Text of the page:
The Miami Marlins must decide if they are going to keep veteran pitcher Wei-Yin Chen on the 25-man roster and his huge salary or release him for younger players.
You cannot tell me Wei-Yin Chen is a better pitcher at this point than Pablo Lopez, Trevor Richards or Caleb Smith. What you can tell me is the Miami Marlins may be handcuffed by a contract that Chen was given in 2016 that makes for an interesting decision, forthcoming.
Does the veteran’s salary prohibit the Marlins from releasing if this spring? Will he take a spot in the team’s rotation that should go to a more deserving starter? Does having Chen, 33, in the rotation hurt Miami’s chances of showing improvement from the 63-98 season in 2018?
The last three questions deserve a resounding “YES” to their answers as Chen once again got lit up on the mound in the team’s 9-8 win over the Washington Nationals on Monday. This will be one of the toughest decisions the Marlins front office will have to make before the start of the regular season.
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In my mind, it isn’t a question of if Chen should be released, but when will the team make the move to improve its starting five.
"“Chen has surrendered nine runs in 3 1/3 innings, on 10 hits, two walks, and an HBP. Opposing batters have lit him up for a .526 average,” writes my colleague, Kevin Kraczkowski of Marlin Maniac.“The Miami Marlins managerial staff has a tough decision to make in the coming weeks as to Chen’s future disposition. Do you pay a guy $20 million for less-than-replacement level play – or do you cut your losses?”"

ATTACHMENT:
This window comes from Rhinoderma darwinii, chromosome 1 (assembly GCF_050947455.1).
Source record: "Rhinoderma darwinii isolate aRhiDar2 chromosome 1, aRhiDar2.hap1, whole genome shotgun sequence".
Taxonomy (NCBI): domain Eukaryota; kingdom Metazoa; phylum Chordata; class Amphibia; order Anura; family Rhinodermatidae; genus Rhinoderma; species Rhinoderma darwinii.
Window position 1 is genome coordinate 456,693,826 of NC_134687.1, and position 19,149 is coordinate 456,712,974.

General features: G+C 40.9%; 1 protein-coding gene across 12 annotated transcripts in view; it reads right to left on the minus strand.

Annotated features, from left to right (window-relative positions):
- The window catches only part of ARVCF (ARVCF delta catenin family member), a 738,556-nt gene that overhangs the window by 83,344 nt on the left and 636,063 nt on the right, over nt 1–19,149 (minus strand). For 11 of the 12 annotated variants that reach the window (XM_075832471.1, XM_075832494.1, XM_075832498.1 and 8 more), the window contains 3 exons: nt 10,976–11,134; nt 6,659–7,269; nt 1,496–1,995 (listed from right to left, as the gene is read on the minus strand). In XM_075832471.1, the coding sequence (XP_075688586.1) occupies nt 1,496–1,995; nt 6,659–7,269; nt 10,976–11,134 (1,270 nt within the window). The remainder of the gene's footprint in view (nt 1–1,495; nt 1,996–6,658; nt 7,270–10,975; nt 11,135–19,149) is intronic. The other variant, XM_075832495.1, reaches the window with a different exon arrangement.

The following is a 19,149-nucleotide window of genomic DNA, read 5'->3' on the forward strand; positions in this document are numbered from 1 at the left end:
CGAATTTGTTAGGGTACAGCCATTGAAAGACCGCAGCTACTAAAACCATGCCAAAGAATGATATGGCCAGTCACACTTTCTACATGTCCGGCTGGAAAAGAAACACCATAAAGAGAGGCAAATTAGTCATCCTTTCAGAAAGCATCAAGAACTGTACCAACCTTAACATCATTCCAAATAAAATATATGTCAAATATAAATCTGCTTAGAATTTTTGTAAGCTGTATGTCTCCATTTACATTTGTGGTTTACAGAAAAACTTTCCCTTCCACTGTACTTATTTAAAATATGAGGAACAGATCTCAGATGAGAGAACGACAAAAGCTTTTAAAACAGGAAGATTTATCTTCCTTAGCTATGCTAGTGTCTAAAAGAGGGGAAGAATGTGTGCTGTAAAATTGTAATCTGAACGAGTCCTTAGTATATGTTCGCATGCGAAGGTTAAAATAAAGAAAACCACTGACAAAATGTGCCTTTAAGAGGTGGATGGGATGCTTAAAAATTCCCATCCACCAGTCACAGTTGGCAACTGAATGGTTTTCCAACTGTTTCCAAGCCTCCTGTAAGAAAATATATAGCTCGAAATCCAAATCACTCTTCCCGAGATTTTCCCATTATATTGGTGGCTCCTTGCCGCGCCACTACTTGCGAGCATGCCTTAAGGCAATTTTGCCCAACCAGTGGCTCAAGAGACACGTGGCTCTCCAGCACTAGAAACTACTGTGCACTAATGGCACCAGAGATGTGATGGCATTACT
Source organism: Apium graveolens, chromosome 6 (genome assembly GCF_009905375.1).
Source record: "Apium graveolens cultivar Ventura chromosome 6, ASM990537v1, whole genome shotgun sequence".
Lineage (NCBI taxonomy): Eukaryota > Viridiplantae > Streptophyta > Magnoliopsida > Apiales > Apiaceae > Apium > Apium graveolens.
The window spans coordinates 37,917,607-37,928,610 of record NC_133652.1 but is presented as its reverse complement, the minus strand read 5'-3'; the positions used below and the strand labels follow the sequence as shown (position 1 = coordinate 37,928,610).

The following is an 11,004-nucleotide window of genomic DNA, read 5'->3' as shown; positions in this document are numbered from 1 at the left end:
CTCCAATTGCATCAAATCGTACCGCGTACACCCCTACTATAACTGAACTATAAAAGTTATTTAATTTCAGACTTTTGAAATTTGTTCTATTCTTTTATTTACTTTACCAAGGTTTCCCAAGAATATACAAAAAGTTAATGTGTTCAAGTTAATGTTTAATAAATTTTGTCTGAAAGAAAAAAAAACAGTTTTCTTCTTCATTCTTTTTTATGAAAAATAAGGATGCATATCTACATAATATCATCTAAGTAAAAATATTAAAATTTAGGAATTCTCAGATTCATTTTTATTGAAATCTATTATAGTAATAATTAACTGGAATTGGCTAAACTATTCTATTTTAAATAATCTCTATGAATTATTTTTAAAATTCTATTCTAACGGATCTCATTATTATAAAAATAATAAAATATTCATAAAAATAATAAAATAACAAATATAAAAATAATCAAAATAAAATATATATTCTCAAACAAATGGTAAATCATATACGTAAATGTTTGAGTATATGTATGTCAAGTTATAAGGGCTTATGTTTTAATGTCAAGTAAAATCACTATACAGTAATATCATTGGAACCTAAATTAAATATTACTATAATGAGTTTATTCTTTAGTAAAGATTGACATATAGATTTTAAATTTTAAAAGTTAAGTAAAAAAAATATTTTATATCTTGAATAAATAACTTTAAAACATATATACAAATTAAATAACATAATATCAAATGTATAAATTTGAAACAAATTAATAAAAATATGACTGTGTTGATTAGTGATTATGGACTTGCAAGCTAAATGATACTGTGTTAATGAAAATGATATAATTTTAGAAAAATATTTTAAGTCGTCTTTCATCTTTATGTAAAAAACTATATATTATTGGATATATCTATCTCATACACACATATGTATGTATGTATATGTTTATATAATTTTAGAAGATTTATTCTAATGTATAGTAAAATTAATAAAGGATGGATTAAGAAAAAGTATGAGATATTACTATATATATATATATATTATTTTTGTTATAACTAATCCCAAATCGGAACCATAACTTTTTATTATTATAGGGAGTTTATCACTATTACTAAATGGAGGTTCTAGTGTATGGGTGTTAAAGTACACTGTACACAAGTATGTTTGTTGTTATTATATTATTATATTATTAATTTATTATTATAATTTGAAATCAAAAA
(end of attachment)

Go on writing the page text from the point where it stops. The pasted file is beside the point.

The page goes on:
The Marlins are in a precarious position here. They have one of the smallest payrolls in Major League Baseball by design, but four players comprise the bulk of salaries this season. Chen tops them all at the $20 million mark. It’s a hard pill to swallow but sometimes you must do what is best for business.
Chen will be paid $22 million in 2020 and then $16 million in 2021 before he can test free agency. At this rate, and given the fact he has been as inconsistent a pitcher as any on the Marlins roster, it’s hard to see any team willing to take on such a large salary.
The Marlins rotation could look a lot better with both Lopez, who has looked dominant during Spring Training and Richards, who has been working on adding a cutter and curveball to his array of pitches this season.
It’s hard to see the Marlins trying something different and adding Chen to the bullpen. The move would be too risky given his penchant for unraveling on the road and taking a bit more time to warm up because of past elbow issues.
The Marlins should come to some agreement and move on from the Chen situation and focus on preparing its pitching staff for now and the future. Keeping Chen on the roster because of a contract the new ownership group did not offer is just hurting the team on the mound and in the future.